Arab democratic deception?

Posted: Aug 01, 2003 12:00 AM

Amr Moussa is a liar.

OK, maybe it's a bit unfair to call the secretary-general of the Arab League and former foreign minister of Egypt a liar. If it is unfair, it's only because Moussa's being singled out, since most Arab leaders lie - at least on the subject of democracy. You see, they all say they are for it, but almost none of them really mean it.

Just this week, Moussa criticized the new Iraqi ruling council. While he said it was a "step in the right direction," he said it wasn't good enough because it isn't sufficiently representative of the Iraqi people. Earlier in the month, Moussa issued a statement saying, "If this council was elected, it would have gained much power and credibility."

Moussa has to call the council a step in the right direction because he's deeply invested in the idea that anything perpetuating American rule is the wrong direction. But there's simply no way he wants democracy in Iraq.

Indeed, if Moussa thought that elections confered credibility, then he must think all the member nations of the Arab League (with the arguable and partial exceptions of Qatar and Kuwait) are completely untrustworthy. After all, none of these nations, including his native Egypt, have elected or remotely representative governments.

Sure, every now and then some Arab countries hold rigged "referenda" on the wonderful job their leaders are doing. And - surprise - the Mubaraks, Gadhafis, Assads and, until recently, the Husseins of the region are proud to boast 100 percent approval ratings. Rarely do they mention that the dictators ran unopposed or that if someone voted the other way he'd have a live ferret sewn into a normally ferret-free body part.

More important, if Moussa truly believed that representative government is what's required in Iraq, he might have said something when the former regime slaughtered Shiites and Kurds by the hundreds of thousands.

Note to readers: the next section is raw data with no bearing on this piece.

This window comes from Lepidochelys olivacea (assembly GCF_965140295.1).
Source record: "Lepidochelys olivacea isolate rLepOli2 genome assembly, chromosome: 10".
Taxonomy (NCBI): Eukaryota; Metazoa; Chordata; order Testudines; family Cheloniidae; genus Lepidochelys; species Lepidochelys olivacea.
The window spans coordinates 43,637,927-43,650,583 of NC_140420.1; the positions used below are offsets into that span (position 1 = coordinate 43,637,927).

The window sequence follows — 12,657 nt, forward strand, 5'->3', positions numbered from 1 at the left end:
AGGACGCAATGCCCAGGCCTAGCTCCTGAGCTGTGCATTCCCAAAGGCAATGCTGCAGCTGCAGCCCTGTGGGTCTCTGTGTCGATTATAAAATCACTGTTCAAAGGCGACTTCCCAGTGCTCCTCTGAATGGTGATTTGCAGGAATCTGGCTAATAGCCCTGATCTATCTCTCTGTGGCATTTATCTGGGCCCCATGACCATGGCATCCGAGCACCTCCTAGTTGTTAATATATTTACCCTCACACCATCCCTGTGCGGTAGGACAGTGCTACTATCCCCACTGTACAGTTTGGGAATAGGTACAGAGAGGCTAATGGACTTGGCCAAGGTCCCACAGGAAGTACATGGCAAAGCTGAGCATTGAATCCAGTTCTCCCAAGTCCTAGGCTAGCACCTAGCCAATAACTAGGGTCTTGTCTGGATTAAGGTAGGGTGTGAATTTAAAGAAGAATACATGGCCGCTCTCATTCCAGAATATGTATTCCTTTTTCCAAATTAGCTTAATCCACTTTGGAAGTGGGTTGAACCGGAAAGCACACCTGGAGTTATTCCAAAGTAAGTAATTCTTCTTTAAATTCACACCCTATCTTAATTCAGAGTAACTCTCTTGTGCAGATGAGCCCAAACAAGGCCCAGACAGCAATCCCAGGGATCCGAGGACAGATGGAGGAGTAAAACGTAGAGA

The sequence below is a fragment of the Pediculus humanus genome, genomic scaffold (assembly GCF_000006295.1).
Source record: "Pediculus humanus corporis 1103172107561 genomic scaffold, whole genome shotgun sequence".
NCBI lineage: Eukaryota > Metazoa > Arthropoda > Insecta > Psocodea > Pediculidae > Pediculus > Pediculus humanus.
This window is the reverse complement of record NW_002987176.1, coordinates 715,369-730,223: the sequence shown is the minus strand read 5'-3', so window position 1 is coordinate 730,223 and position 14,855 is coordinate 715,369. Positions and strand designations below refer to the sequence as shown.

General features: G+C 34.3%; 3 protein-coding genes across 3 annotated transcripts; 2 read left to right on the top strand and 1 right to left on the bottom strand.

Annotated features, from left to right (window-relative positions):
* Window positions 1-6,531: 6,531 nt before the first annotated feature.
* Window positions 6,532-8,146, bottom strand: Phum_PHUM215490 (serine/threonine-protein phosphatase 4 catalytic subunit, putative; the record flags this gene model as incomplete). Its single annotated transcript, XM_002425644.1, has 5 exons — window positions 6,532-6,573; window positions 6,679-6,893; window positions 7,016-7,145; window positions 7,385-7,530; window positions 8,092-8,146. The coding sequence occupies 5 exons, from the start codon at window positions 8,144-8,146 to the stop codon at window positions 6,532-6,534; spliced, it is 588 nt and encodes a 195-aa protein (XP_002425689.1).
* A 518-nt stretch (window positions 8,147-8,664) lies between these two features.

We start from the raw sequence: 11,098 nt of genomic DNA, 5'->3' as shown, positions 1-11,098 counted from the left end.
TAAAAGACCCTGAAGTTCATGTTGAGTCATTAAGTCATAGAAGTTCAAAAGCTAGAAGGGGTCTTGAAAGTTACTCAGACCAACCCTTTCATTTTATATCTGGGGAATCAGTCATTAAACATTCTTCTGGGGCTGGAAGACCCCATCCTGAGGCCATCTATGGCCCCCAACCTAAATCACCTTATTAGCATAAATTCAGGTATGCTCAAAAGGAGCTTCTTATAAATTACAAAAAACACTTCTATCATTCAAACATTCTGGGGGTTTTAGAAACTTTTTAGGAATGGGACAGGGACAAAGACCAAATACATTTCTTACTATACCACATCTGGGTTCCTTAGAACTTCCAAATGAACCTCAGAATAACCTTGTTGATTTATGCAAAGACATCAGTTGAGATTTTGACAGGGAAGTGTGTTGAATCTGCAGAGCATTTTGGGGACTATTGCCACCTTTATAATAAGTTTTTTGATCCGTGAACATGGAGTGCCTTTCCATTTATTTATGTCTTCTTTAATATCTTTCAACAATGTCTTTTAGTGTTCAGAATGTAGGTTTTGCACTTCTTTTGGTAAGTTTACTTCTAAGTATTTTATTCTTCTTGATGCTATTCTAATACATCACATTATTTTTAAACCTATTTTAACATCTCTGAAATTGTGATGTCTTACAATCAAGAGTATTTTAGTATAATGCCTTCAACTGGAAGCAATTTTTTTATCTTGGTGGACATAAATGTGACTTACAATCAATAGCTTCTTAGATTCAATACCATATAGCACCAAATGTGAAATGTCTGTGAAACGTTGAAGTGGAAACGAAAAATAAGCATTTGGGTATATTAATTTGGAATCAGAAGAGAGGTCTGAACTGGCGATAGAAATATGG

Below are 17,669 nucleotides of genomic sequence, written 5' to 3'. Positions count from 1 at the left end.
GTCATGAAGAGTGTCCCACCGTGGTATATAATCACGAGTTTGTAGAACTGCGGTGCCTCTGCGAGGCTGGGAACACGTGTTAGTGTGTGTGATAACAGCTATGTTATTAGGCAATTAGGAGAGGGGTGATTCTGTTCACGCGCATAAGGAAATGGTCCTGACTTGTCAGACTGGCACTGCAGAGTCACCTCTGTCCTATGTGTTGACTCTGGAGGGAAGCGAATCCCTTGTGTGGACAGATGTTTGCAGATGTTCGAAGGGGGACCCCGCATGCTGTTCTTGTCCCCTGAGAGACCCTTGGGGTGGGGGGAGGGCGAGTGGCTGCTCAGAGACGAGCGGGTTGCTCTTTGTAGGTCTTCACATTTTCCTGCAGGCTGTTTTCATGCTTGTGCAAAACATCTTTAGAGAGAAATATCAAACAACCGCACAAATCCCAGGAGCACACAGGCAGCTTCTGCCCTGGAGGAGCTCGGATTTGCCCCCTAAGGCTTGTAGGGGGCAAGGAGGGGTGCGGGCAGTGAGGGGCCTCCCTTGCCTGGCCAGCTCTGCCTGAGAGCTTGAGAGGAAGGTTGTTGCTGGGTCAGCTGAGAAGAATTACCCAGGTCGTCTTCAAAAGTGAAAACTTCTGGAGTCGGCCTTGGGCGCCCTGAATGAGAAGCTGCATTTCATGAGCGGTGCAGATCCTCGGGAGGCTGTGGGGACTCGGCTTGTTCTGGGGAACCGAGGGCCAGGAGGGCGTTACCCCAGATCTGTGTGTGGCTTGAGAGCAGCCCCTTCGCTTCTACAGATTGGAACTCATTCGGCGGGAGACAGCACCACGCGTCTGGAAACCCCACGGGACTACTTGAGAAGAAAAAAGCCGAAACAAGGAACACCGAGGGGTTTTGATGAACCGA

I'm not a political scientist, but it seems to me that if "representative government" is your thing, then a government ruled by a religious minority that brutally represses the majority denomination - Shiites - is not your bag.

Saddam's henchmen made Shiites lie down in the road only to have hot asphalt poured on them and then be flattened by a steamroller. I don't have the Federalist Papers committed to memory, but I'm sure that's not in there. And, oh yeah, the Kurds, which Saddam's goon "Chemical Ali" likened to vermin and murdered with chemical weapons, might also have something to say about the representative nature of the old regime.

When faced with the option of removing the old regime, Moussa, as the mouthpiece for the status quo in the Middle East, stopped at almost nothing to prevent the toppling of Saddam. He tried to form a united front of Arab states to defend Saddam. He famously declared that a war to topple the Baathists would "open the gates of hell" unleashing mass violence in the "Arab street," refugee crises, hordes of new Osama bin Ladens bent on revenge, cats living with dogs, etc. Very little of that has happened - so far.

There's a silver lining to all of this lying and dishonesty. When Arab leaders refer to Saddam Hussein or Yasser Arafat or Hosni Mubarak as "democratically elected" they may be lying, but they are also conceding a huge argument in the West's favor. They are admitting that the only source of political authority left - outside religion - is democratic authority, broadly defined.

The Iranians (who aren't Arabs) can claim that their government derives its legitimacy from Islam, though the millions of Iranians clamoring for democratic reforms don't seem to care. But pretty much everyone else in the region and the world has made the rhetorical admission that democracy is the only game in town.

The challenge for Americans, the media, and the Bush administration is to acknowledge what the average Arab citizen already knows: All of this democratic rhetoric is B.S.

This is harder than it sounds. Too many journalists, anti-American leftists and U.N. apparatchiks are willing to take Arab and Third World rhetoric at face value. Remember how many people pretended to believe the 100 percent pro-Saddam "election" results?

We don't need lessons from the Amr Moussas of the world on how to set up democratic regimes. We've done it in Japan, Germany and Italy, to name three, and they still have a batting average of zero. We may be doing it wrong, but asking Egypt or Saudi Arabia how to do it right is like asking Sweden how to privatize health care.